Accordingly, Wolter gives us the Kensington Rune Stone in the context of other, related finds. Among the best known is Rhode Island’s Newport Tower. Ordained by mainstream archeologists as nothing more than the ruin of an 17th-century mill supposedly owned by the family of none other than Benedict Arnold, Wolter instead demonstrates that the stone structure in Touro Park “was built using architecture that is not consistent with pre-Colonial construction practices before the first known recording in Benedict Arnold’s will in 1677 [this was an ancestor of the more famous Benedict Arnold]. . . . Since the standard unit of measurement used in construction throughout New England in the 17th century was the English foot, the Newport Tower [which was laid out in the Norwegian short alen] was not built by 17th-century Colonists.”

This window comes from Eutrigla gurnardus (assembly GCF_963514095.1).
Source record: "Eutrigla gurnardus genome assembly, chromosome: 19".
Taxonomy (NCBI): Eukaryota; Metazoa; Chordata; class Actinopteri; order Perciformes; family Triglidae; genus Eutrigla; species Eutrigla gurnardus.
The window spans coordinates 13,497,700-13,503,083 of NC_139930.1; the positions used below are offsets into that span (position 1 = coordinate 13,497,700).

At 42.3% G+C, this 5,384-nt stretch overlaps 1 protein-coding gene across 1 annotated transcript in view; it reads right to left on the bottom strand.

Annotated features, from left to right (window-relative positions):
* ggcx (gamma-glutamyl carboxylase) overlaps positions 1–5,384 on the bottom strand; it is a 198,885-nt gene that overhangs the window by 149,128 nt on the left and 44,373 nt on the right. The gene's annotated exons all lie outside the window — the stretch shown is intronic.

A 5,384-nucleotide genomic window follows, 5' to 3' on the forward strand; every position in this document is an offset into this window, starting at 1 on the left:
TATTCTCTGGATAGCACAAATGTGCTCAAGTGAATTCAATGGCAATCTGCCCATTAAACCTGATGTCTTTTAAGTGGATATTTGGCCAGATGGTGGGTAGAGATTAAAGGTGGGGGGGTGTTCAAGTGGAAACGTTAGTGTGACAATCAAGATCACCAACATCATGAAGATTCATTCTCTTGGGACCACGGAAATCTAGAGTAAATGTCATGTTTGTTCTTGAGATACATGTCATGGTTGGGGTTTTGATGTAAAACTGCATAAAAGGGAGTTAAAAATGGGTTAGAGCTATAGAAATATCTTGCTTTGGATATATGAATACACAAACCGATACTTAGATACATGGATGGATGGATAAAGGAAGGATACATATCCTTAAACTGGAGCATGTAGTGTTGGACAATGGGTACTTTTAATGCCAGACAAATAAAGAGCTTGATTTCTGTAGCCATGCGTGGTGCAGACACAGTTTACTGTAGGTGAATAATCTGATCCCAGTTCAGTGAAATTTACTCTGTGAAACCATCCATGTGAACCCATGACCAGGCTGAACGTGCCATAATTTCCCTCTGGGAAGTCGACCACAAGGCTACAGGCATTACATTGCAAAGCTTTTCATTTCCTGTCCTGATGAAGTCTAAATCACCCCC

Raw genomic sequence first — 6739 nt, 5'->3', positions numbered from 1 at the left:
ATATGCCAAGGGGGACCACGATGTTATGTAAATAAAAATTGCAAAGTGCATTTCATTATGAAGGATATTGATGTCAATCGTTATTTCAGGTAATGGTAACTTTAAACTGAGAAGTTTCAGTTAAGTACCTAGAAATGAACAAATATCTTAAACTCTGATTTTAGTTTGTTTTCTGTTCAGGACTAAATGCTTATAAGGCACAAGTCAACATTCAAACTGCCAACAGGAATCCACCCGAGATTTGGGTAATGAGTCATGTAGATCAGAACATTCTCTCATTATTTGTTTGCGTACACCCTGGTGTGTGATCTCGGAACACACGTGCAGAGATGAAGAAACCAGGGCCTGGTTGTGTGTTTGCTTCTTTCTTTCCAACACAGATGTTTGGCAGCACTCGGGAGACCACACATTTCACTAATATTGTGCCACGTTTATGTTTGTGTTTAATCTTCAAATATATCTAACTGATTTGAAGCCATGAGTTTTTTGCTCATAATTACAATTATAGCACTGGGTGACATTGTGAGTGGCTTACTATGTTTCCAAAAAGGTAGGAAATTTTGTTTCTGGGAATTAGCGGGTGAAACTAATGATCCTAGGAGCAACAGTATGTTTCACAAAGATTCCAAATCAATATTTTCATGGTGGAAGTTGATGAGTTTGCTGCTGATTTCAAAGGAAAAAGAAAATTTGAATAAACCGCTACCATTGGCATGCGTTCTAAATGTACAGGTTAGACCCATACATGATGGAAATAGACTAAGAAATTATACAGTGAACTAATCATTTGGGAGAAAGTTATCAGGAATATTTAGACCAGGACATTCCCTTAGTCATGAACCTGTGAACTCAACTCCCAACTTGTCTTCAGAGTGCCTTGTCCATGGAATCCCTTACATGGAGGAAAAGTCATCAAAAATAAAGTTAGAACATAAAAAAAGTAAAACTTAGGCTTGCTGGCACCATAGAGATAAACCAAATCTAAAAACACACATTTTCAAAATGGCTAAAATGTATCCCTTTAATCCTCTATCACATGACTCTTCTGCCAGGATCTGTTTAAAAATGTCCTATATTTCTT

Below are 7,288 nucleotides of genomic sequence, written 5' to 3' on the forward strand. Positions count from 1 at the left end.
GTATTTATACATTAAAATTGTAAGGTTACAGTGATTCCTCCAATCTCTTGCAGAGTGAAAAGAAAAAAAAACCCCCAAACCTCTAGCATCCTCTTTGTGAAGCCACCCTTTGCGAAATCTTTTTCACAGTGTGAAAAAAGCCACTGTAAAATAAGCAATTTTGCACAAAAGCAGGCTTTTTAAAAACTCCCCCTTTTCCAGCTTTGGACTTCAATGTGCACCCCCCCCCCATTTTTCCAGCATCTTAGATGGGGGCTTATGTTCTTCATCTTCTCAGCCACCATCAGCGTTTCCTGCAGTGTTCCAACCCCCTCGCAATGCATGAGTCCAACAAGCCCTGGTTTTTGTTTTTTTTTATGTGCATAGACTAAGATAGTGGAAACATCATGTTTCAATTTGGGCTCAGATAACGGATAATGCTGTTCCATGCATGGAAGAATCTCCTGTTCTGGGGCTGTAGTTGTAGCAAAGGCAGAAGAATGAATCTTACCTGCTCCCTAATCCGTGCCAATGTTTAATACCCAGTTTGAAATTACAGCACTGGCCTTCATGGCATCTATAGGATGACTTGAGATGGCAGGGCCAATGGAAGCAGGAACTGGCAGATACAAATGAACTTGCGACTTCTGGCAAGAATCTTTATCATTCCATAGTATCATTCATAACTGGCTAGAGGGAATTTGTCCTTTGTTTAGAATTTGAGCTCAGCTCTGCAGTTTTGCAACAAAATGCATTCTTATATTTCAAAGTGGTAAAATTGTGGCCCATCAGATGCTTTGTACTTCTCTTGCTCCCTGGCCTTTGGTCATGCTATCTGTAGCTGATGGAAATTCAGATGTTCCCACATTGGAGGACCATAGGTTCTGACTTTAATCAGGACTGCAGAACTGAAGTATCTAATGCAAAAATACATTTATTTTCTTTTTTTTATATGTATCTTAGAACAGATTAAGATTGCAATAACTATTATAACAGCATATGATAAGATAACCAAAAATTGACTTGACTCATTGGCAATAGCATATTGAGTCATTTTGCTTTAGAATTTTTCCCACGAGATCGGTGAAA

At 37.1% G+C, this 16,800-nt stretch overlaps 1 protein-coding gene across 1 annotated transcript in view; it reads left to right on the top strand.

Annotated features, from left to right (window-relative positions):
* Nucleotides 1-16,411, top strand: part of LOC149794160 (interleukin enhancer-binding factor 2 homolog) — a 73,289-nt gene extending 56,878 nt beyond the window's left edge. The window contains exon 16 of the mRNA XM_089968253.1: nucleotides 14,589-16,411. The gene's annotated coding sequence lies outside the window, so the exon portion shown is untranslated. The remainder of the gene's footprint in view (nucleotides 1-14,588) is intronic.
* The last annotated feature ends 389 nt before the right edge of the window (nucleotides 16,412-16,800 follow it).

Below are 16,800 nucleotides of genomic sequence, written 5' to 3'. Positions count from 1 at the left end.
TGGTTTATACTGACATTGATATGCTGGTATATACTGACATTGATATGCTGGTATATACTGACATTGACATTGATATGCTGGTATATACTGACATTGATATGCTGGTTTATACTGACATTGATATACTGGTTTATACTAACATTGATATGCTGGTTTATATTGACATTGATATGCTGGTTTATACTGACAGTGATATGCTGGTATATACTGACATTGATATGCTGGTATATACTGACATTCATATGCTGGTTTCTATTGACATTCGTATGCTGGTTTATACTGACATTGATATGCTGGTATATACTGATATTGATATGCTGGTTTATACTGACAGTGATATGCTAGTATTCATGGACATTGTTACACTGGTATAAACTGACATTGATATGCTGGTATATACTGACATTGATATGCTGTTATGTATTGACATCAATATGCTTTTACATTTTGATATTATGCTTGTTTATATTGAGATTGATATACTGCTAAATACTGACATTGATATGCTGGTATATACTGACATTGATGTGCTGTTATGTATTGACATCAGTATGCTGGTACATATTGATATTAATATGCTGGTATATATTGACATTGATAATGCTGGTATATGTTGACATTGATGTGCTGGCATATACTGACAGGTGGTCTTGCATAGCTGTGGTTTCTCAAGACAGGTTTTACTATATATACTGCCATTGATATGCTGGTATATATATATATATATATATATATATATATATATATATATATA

He cites dating procedures applied in 1997 to the structure by Danish professor Andre J. Bethune, whose carbon-14 analysis indicated that, in Bethune’s words, “the Newport Tower was standing in the years 1440 to 1480.” Wolter shows that its close resemblance to sacred buildings in medieval Europe and the Near East—such as Scotland’s mid-12th-century Eynhallow Church in Orkney or Jerusalem’s Templum Domini—defines the Newport Tower as a baptistery additionally employed for navigational purposes.